Cell lines and cell culture
LNCaP and 22RV1 were purchased from the American Type Culture Collection (ATCC, Manassas, VA, USA). The cells were cultured in RPMI-1640medium (Gibco, Grand Island, NY, USA) with 10% fetal bovineserum (FBS), supplemented with 1% penicillin and streptomycin (Invitrogen, Carlsbad, CA, USA). Both cell lines were cultured in a humidifed incubator at 37°C with an atmosphere of 5% CO2.
RNA isolation and Q-PCR
Trizol reagent (TaKaRa Biotechnology, Dalian, China) was used for extracting total RNA from cells and total RNA was reverse transcribed with a PrimerScript RT-PCR kit (Takara Biotechnology, Dalian, China) . The Taqman TM RT-PCR system (Applied Biosystems, Carlsbad, USA) was used to conduct quantitative reverse transcriptase-polymerase chain reaction (qRT-PCR) according to the manufacturer’s protocol. The primers used are follows: TopBP1 forward: 5’- TTCAGCAACTCACAGTTAAGCA-3’ and reverse: 5’ GGCACACTCATACTTCTGACC-3’. PCR was performed in the presence of SYBR green (Sigma-Aldrich, St. Louis, USA) using 15 ng of total RNA with an ABI PRISM 7700 Sequence Detection System (Applied Biosystems).
RNA interference (siRNA) oligonucleotides targeting TopBP1 (5’-GCTAGAGTGTTTCAGTAAA-3’) and negative control siRNAs (5’-UUCUCCGAACGUGUCACGUTT -3’) were purchased from GenePharma (Shanghai, China).siRNA transfections were performed using 75 nM siRNA with 3 μl/ml Lipofectamine RNAimax (Life Technologies, Waltham, MA, USA) and incubated for 48 h for RNA isolation and 72 h for protein collection.
Cell proliferation assay
CCK8 assay was used to determine the cell proliferation rate according to the manufacturer's protocol. Briefly, 3×103 cells/well were seeded into 96-well plates (Corning, New York, NY, USA) containing 200 μl of RPMI-1640 medium containing 10% FBS and 1% penicillin streptomycin at 37°C and with 5% CO2 and were grown at 37°C for 24, 48 and 72 h. Subsequently, 20 μL CCK8 solution was added to each well and incubated in the dark for 2 h and optical densities (ODs) at 450 nm (OD450) were determined using a microplate reader (Multiskan MK3; Thermo Scientifc, Shanghai, China).
Cell migration assay
Migration assay was performed by filling the bottom well of the cell culture insert (353097, Corning, USA) with RPMI 1640 medium containing 10% FBS. The insert wells were covered with polyethylene terephthalate (PET) membranes with 8-μm pores. Then 50,000 cells with 200ul serum-free RPMI 1640 were added to each top culture insert and was incubated for 24 h at 37°C for migration. At last, membranes were stained using crystal violet and migrating cells were counted through Olympus IX71 inverted microscope (Olympus, Japan).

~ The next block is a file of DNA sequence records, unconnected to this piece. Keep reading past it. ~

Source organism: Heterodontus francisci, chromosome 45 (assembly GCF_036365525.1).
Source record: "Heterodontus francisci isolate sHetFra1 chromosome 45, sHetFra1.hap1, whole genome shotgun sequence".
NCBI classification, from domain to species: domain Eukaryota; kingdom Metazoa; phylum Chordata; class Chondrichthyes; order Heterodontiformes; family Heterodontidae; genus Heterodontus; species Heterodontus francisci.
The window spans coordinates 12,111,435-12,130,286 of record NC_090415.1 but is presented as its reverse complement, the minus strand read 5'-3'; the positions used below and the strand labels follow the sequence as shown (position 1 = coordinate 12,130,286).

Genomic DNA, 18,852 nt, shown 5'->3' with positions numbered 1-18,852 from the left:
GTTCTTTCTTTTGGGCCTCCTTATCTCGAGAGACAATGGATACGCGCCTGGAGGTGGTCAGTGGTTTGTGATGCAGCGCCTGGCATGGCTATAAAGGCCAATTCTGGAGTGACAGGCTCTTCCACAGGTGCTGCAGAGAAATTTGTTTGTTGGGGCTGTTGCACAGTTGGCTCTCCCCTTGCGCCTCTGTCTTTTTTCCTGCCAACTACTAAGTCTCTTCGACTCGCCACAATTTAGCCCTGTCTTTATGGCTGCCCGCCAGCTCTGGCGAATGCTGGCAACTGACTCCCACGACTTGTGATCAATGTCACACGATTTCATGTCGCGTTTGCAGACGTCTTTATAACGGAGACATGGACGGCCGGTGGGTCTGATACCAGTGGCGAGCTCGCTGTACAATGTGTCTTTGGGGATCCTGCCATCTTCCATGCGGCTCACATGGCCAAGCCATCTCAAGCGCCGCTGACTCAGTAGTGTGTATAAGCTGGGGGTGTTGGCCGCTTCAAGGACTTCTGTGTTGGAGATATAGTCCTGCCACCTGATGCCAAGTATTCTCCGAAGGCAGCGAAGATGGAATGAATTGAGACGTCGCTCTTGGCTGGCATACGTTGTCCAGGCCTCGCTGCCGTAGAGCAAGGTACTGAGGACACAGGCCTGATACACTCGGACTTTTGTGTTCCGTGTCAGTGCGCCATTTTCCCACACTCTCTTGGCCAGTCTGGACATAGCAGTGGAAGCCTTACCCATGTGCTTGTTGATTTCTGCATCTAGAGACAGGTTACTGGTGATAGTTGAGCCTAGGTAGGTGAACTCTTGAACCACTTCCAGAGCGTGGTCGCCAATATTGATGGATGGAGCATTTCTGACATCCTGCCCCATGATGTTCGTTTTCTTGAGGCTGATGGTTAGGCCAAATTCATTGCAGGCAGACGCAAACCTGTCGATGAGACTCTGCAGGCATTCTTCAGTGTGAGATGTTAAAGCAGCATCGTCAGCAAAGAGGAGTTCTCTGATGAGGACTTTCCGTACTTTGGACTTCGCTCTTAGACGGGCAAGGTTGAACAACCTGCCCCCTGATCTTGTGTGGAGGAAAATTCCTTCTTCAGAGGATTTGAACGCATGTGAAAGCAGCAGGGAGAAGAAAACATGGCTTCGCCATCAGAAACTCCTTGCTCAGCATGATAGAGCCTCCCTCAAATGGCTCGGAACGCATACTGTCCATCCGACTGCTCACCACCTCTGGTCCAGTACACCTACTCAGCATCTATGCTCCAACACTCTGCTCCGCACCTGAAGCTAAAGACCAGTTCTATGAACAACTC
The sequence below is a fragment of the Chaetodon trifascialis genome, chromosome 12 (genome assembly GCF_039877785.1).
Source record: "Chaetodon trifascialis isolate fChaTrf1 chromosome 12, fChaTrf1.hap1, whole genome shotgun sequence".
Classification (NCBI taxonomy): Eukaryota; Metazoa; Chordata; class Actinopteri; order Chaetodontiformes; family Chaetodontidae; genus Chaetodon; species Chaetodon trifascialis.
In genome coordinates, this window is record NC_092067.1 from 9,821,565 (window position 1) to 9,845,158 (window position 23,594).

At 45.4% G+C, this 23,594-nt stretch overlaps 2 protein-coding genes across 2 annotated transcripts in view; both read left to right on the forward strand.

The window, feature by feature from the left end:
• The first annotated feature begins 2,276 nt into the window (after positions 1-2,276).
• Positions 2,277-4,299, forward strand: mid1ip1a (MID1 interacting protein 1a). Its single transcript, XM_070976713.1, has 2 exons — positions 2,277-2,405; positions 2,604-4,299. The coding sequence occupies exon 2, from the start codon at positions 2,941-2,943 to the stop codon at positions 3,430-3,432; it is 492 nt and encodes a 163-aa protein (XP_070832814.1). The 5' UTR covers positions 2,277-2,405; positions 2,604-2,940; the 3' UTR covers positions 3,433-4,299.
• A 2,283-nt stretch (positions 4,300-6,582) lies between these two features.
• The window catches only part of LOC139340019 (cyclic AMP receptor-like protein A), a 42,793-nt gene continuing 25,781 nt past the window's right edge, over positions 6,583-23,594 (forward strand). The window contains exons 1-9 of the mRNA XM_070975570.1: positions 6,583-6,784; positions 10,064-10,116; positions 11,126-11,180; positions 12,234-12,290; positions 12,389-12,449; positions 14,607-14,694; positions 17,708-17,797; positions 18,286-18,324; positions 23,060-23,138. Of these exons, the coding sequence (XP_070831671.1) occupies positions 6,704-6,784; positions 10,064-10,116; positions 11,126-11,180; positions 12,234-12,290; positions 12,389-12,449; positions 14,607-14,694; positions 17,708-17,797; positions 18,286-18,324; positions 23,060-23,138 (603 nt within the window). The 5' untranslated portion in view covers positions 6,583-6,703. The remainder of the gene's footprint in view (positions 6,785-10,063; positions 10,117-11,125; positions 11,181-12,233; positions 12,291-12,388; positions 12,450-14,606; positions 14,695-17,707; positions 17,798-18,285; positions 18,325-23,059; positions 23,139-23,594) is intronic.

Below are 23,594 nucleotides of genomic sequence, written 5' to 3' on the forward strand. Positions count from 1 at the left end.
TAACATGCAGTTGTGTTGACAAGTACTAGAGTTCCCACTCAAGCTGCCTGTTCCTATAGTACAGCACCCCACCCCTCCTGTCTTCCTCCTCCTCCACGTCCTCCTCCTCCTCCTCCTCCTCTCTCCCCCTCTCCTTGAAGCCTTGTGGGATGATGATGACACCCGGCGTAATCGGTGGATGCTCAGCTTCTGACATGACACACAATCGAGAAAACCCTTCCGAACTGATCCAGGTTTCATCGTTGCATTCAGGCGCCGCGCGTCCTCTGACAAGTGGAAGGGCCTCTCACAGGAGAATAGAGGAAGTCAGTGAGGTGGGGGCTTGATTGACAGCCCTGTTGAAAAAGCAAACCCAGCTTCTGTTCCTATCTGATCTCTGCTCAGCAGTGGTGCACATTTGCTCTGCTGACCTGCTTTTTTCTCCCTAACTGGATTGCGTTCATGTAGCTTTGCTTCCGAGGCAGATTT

The Annexin V/FITC apoptosis detection kit from BD was using to evaluate Apoptosis. Firstly, cells were seeded into 6-well plates and harvested by twice centrifugation at 1,000 rpm (5 min each spin). Then cells were washed twice (3 min each wash) in 1X PBS. Cells were resuspended in 100μl binding buffer containing 5 μl of Annexin V-FITC (BD Pharmingen, San Diego, CA, USA) and 5 μl of PI and incubated for 15 min at room temperature in the dark. Then, cytometry analysis was performed with CytoFLEX flow cytometry system and CytExpert (Beckman Coulter, USA).
Protein extracted from cells were separated on SDS-PAGE and transferred to PVDF membranes (Millipore, Billerica, MA, USA). Membranes were blocked and then probed with antibodies against TopBP1 (ab2402, Abcam, 1/1000), ATR (2790S2, Cell Signaling Technology [CST], 1/1000), p-ATR (2853, CST, 1/1000) and CHK1 (2360, CST, 1/1000),p-CHK1 (2344s, CST, 1/1000) and GAPDH (1:1,000; Kangcheng Biology, Shanghai, China). The blots were washed by tris-buffered saline/Tween-20 solution and incubated with goat anti-rabbit or anti-mouse IgG (1:20,000; CST) at room temperature. The blots were visualized using Immobilon Western Chemiluminescent HRP Substrate (WBKLS0500, Merck Millipore, Germany).